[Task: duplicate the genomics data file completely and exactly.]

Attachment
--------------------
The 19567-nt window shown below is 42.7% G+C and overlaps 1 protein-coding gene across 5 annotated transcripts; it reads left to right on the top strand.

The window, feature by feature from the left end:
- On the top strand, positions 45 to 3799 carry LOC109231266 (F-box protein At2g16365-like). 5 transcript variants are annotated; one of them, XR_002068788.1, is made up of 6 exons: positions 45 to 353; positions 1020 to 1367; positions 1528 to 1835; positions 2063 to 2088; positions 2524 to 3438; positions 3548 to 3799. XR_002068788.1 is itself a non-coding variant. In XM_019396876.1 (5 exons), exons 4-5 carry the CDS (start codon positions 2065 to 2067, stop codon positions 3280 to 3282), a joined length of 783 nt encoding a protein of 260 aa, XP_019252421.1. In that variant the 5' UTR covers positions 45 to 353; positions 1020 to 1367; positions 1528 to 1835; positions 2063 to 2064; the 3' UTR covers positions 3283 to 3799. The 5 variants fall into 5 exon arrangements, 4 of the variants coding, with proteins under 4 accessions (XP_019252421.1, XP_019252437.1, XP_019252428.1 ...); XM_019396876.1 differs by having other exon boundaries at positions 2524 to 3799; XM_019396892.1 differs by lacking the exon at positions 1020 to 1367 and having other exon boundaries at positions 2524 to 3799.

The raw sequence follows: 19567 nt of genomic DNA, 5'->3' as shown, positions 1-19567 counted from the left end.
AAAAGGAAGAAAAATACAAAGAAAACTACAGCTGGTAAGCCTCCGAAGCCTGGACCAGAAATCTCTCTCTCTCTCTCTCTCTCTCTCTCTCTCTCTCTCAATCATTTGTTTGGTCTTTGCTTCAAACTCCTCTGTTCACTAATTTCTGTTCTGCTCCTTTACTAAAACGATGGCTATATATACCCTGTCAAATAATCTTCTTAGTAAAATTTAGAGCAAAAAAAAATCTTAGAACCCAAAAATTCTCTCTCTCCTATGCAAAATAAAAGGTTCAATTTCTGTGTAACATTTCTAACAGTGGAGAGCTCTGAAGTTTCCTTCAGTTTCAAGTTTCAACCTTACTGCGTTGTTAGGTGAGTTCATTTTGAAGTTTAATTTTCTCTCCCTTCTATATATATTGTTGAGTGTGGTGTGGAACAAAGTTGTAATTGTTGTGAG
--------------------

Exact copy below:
The 19567-nt window shown below is 42.7% G+C and overlaps 1 protein-coding gene across 5 annotated transcripts; it reads left to right on the top strand.

The window, feature by feature from the left end:
- On the top strand, positions 45 to 3799 carry LOC109231266 (F-box protein At2g16365-like). 5 transcript variants are annotated; one of them, XR_002068788.1, is made up of 6 exons: positions 45 to 353; positions 1020 to 1367; positions 1528 to 1835; positions 2063 to 2088; positions 2524 to 3438; positions 3548 to 3799. XR_002068788.1 is itself a non-coding variant. In XM_019396876.1 (5 exons), exons 4-5 carry the CDS (start codon positions 2065 to 2067, stop codon positions 3280 to 3282), a joined length of 783 nt encoding a protein of 260 aa, XP_019252421.1. In that variant the 5' UTR covers positions 45 to 353; positions 1020 to 1367; positions 1528 to 1835; positions 2063 to 2064; the 3' UTR covers positions 3283 to 3799. The 5 variants fall into 5 exon arrangements, 4 of the variants coding, with proteins under 4 accessions (XP_019252421.1, XP_019252437.1, XP_019252428.1 ...); XM_019396876.1 differs by having other exon boundaries at positions 2524 to 3799; XM_019396892.1 differs by lacking the exon at positions 1020 to 1367 and having other exon boundaries at positions 2524 to 3799.

The raw sequence follows: 19567 nt of genomic DNA, 5'->3' as shown, positions 1-19567 counted from the left end.
AAAAGGAAGAAAAATACAAAGAAAACTACAGCTGGTAAGCCTCCGAAGCCTGGACCAGAAATCTCTCTCTCTCTCTCTCTCTCTCTCTCTCTCTCTCTCAATCATTTGTTTGGTCTTTGCTTCAAACTCCTCTGTTCACTAATTTCTGTTCTGCTCCTTTACTAAAACGATGGCTATATATACCCTGTCAAATAATCTTCTTAGTAAAATTTAGAGCAAAAAAAAATCTTAGAACCCAAAAATTCTCTCTCTCCTATGCAAAATAAAAGGTTCAATTTCTGTGTAACATTTCTAACAGTGGAGAGCTCTGAAGTTTCCTTCAGTTTCAAGTTTCAACCTTACTGCGTTGTTAGGTGAGTTCATTTTGAAGTTTAATTTTCTCTCCCTTCTATATATATTGTTGAGTGTGGTGTGGAACAAAGTTGTAATTGTTGTGAG